The U.S. Supreme Court upheld the Patient Protection and Affordable Care Act on Thursday. The 5-4 vote in favor was surprising for the fact that Chief Justice John Roberts, a Bush appointee, was the swing vote, siding with the more liberal justices to preserve Obamacare.
Roberts concluded that while Congress does not have the constitutional power, under the Commerce clause, to impose the crucial individual mandate portion of Obamacare, which requires people to purchase health insurance, it does have the power to tax people who don't obtain health insurance. That set him apart in philosophy, but in in effect from the liberal justices who saw no problem with use of the Commerce clause to justify the government's actions.
The impact on national health policy is huge, but so is the impact on constitutional law. The government's ability to regulate interstate commerce seems to be curtailed by this case, but the sweeping power of taxation seems to more than make up for that.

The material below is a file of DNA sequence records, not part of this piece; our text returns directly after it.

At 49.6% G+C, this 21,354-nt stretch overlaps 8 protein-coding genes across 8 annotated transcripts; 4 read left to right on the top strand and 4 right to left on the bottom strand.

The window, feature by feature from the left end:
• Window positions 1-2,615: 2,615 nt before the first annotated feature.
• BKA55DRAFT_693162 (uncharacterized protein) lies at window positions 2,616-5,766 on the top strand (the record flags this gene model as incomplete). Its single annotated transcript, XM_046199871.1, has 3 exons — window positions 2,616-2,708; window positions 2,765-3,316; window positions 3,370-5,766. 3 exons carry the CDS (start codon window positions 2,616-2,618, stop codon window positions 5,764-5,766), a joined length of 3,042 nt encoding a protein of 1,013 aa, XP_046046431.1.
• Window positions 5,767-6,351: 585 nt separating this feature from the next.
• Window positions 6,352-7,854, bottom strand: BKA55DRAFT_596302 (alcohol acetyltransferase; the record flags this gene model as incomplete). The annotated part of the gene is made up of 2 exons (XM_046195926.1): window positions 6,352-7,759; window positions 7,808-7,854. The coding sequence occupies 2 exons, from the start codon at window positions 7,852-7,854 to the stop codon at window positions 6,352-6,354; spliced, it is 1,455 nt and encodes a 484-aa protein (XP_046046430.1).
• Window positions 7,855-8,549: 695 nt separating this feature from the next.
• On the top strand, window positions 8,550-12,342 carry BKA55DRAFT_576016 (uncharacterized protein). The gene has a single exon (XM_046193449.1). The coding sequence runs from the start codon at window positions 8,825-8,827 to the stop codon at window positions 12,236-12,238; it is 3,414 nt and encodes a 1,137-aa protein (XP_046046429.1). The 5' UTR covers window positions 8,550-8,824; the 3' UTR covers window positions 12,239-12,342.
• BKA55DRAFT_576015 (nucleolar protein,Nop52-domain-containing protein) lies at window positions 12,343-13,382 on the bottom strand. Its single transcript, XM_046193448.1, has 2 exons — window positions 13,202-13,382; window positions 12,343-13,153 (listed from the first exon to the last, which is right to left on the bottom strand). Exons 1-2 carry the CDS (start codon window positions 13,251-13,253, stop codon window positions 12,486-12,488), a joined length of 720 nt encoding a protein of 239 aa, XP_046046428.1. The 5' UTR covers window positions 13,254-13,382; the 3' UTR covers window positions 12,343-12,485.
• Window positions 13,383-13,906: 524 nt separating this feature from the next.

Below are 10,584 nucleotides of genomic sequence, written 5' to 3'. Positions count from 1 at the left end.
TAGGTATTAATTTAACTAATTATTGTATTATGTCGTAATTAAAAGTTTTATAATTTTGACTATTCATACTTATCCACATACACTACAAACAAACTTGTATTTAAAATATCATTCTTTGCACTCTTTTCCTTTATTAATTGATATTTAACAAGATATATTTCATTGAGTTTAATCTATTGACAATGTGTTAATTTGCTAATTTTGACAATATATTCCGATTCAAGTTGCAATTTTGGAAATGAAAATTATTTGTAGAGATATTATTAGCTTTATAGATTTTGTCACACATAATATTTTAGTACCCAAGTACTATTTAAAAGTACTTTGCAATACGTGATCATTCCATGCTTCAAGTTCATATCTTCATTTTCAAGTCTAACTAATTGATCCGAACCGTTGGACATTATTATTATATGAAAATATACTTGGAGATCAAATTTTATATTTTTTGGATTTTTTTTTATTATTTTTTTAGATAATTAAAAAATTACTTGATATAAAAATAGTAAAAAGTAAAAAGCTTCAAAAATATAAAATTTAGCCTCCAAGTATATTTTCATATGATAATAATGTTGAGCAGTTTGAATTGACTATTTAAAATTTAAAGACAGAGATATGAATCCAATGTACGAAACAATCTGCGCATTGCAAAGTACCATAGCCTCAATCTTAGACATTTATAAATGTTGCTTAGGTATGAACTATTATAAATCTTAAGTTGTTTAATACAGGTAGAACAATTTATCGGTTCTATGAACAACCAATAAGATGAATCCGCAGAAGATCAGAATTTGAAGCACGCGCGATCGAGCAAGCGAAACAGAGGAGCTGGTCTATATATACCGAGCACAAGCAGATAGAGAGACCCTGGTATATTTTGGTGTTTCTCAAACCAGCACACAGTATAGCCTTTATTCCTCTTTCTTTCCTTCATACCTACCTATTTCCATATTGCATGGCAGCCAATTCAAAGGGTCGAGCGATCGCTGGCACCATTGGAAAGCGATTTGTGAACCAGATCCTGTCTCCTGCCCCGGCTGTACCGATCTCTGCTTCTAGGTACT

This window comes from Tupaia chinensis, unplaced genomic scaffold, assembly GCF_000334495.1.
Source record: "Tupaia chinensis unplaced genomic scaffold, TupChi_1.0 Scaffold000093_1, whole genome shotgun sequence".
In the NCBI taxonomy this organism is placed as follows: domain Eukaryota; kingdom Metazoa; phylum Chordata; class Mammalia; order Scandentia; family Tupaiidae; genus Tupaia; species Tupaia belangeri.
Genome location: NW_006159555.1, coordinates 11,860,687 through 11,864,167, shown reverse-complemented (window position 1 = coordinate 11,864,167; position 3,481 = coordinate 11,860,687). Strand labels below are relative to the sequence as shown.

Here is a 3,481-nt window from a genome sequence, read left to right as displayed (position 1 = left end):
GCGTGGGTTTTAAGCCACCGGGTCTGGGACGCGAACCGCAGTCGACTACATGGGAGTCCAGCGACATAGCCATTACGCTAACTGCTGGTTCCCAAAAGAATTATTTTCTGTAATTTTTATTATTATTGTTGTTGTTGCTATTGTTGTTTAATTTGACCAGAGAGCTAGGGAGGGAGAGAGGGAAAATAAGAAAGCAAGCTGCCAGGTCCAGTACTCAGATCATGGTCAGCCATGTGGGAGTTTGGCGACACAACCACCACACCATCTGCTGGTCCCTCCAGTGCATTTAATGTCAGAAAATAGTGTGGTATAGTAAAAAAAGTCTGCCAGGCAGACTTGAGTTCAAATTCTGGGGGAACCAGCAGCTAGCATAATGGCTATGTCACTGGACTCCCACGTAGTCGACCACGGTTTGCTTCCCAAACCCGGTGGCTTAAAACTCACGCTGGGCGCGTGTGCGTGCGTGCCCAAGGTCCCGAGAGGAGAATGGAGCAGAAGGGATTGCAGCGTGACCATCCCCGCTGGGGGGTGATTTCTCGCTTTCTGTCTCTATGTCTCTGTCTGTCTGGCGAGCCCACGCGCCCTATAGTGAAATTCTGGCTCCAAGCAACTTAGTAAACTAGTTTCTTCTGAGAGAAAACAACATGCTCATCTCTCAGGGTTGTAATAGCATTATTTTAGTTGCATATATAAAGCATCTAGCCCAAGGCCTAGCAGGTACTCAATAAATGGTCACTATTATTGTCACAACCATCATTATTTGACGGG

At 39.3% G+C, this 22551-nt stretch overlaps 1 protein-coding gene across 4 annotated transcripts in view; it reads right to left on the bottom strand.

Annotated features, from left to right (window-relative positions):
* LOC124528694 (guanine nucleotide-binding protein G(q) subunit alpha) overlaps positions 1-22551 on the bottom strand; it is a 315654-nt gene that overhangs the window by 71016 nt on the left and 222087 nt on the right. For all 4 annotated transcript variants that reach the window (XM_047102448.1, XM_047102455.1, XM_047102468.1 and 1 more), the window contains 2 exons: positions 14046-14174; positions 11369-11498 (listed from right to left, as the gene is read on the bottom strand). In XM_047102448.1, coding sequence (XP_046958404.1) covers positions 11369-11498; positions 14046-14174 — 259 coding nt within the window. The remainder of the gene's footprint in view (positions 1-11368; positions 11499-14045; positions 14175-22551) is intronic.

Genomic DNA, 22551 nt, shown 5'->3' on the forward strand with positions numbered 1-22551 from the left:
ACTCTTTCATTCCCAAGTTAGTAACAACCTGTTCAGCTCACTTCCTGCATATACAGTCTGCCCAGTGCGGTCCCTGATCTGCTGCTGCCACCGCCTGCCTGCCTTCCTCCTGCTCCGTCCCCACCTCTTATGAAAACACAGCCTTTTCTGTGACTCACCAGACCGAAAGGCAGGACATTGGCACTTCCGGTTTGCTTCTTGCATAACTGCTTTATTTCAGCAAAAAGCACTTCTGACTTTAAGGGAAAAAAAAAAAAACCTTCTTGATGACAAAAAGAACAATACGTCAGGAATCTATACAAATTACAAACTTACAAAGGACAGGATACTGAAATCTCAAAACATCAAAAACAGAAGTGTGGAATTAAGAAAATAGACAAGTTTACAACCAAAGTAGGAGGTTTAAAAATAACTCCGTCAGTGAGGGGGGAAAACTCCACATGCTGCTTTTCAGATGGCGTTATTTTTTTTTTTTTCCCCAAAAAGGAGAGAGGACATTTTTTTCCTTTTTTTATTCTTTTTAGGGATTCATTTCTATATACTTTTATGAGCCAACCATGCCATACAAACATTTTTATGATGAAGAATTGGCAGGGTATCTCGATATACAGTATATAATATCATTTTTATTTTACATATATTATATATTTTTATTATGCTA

The decision gives the government the go-ahead to implement the law over the next few years. Once it is entrenched it will be difficult to repeal, as Republicans still hope to do.
That is not going to happen this year, since the Democratic Party still hold the majority in the Senate. Republicans are sure to make this a campaign issue in the presidential race and congressional elections across the country.
In other words, we have not heard the last word on the Obamacare issue.